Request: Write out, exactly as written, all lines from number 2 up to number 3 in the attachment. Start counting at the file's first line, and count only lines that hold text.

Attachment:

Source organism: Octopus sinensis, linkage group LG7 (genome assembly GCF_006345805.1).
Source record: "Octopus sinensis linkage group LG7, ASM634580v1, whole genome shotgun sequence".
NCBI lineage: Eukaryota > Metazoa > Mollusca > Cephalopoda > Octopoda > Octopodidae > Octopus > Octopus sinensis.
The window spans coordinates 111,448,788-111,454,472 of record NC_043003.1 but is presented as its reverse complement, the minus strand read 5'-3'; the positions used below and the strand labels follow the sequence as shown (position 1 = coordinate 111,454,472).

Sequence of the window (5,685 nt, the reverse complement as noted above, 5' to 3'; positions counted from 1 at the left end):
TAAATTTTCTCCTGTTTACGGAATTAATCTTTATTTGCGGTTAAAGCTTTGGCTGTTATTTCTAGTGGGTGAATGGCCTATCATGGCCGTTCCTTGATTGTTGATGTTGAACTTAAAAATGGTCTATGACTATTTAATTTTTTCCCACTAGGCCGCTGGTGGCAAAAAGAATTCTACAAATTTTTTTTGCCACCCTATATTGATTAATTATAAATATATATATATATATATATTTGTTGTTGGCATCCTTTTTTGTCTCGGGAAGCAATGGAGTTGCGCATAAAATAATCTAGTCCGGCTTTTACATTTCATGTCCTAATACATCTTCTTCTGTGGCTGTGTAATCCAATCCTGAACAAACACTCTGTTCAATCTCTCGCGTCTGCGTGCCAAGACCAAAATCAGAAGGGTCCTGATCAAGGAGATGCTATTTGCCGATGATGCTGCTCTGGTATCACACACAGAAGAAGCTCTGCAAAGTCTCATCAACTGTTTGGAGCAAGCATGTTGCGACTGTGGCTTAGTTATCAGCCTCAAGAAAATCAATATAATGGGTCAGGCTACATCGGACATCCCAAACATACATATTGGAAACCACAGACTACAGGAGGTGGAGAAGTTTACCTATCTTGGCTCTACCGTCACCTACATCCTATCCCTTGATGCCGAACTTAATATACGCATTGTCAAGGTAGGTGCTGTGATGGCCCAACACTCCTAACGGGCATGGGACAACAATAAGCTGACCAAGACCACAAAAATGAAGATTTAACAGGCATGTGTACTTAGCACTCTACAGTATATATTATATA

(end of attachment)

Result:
Source record: "Octopus sinensis linkage group LG7, ASM634580v1, whole genome shotgun sequence".
NCBI lineage: Eukaryota > Metazoa > Mollusca > Cephalopoda > Octopoda > Octopodidae > Octopus > Octopus sinensis.